Wages & salaries are broken down based upon population density, geographic location, sales and profitability. Discover what firms your size in similar markets are paying for specific positions such as press operators, bindery assistants and delivery technicians. Click here or the artwork to the left to download and view the Table of Contents for the 2021 Wage & Benefits Study.
Complimentary Copies Distributed – If you’re one of the 200+ firms that participated in this popular industry recent survey you should expect to receive your FREE, complimentary copy of the study between Nov. 4-6th. If you did not receive your copy please drop us an email at: [email protected].
2021 Wage & Benefits Study PDF Price… $179.00 To order your copy, visit the NPRC Bookstore.
CLICK HERE to download three sample pages from the 2021 Digital Color Pricing Study.
This “Must Have” pricing study features pricing for products and services such as carbonless forms, envelopes, self-cover newsletters, rack cards, postcards, 6 X 9″ and 8.5 X 11″ booklets and directories, as well as pricing for flyers, catalog sheets, click charges and stock mark-up practices, just to name a few!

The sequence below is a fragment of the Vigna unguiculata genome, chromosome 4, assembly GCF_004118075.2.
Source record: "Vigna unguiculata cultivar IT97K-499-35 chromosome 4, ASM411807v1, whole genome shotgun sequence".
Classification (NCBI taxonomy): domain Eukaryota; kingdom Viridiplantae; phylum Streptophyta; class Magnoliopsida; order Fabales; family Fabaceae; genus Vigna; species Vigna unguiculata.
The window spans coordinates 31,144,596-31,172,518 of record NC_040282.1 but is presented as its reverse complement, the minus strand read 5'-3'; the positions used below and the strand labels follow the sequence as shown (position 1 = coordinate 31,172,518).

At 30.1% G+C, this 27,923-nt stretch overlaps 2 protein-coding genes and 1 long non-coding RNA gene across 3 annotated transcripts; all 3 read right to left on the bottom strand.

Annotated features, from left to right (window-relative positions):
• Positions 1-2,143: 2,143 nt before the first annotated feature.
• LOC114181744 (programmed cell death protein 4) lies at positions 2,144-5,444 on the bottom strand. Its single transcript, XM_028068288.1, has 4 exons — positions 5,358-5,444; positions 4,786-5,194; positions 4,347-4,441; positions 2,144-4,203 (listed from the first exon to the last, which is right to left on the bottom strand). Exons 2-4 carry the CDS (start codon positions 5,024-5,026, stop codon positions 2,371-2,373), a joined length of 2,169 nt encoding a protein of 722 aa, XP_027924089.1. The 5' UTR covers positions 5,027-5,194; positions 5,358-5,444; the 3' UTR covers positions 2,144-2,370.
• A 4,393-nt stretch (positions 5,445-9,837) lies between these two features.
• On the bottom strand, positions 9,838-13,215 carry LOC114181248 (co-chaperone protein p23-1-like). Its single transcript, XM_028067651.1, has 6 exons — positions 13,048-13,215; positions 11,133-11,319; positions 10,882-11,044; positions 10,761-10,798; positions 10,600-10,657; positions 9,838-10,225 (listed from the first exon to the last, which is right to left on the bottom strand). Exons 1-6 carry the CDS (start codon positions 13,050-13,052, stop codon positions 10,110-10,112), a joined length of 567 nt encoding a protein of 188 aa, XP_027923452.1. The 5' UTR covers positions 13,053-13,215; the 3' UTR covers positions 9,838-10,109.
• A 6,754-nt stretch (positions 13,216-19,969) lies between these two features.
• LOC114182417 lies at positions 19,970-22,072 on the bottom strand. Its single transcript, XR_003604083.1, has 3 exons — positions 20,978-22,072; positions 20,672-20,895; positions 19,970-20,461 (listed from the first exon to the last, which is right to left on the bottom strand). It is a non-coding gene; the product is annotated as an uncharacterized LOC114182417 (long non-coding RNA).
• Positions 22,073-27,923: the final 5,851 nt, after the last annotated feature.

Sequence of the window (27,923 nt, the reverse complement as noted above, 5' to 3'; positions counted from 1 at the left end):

View and download average and median pricing for 8-page newsletters with a finished size of 8.5 x 11″. Pricing is provide for quantities of 100, 500, 1,000 and 2,500. Per newsletter pricing is also provided to assist in pricing for other quantities as well.
The National Printing Research Council(NPRC) has just activated a brand new industry listserv. Financed 100% by NPRC, this listserv is available absolutely free to all owners of printing, mailing and sign firms.
Owners can sign-up immediately by clicking or visiting https://nprcprintownerslist.com . The new NPRC listserv will start accepting posts Oct. 26th. The moderator of the list is Armand Girard, a 30-year veteran of the printing industry. Girard was a founding board member of NPOA and has contributed greatly to that association as well as to to NPRC. Additional moderators will be added in the next three months.